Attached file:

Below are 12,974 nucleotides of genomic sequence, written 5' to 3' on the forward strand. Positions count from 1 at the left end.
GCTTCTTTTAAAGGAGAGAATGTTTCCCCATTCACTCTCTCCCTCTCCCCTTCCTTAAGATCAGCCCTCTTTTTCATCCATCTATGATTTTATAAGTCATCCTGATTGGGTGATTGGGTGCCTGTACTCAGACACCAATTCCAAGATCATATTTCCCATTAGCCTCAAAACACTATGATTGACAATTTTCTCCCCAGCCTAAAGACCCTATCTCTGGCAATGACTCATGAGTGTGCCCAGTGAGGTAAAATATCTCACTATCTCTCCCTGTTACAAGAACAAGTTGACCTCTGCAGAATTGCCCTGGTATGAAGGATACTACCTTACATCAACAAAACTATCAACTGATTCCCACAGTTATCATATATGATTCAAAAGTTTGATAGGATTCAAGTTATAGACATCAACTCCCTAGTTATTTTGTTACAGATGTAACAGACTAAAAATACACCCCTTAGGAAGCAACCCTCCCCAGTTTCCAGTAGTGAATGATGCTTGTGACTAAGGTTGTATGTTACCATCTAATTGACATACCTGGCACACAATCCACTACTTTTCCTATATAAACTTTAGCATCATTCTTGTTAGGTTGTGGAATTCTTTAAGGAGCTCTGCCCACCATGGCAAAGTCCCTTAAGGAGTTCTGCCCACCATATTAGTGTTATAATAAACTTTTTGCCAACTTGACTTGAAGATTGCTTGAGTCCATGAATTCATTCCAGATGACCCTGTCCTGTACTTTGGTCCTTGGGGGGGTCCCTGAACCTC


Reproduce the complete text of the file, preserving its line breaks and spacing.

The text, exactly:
Below are 12,974 nucleotides of genomic sequence, written 5' to 3' on the forward strand. Positions count from 1 at the left end.
GCTTCTTTTAAAGGAGAGAATGTTTCCCCATTCACTCTCTCCCTCTCCCCTTCCTTAAGATCAGCCCTCTTTTTCATCCATCTATGATTTTATAAGTCATCCTGATTGGGTGATTGGGTGCCTGTACTCAGACACCAATTCCAAGATCATATTTCCCATTAGCCTCAAAACACTATGATTGACAATTTTCTCCCCAGCCTAAAGACCCTATCTCTGGCAATGACTCATGAGTGTGCCCAGTGAGGTAAAATATCTCACTATCTCTCCCTGTTACAAGAACAAGTTGACCTCTGCAGAATTGCCCTGGTATGAAGGATACTACCTTACATCAACAAAACTATCAACTGATTCCCACAGTTATCATATATGATTCAAAAGTTTGATAGGATTCAAGTTATAGACATCAACTCCCTAGTTATTTTGTTACAGATGTAACAGACTAAAAATACACCCCTTAGGAAGCAACCCTCCCCAGTTTCCAGTAGTGAATGATGCTTGTGACTAAGGTTGTATGTTACCATCTAATTGACATACCTGGCACACAATCCACTACTTTTCCTATATAAACTTTAGCATCATTCTTGTTAGGTTGTGGAATTCTTTAAGGAGCTCTGCCCACCATGGCAAAGTCCCTTAAGGAGTTCTGCCCACCATATTAGTGTTATAATAAACTTTTTGCCAACTTGACTTGAAGATTGCTTGAGTCCATGAATTCATTCCAGATGACCCTGTCCTGTACTTTGGTCCTTGGGGGGGTCCCTGAACCTC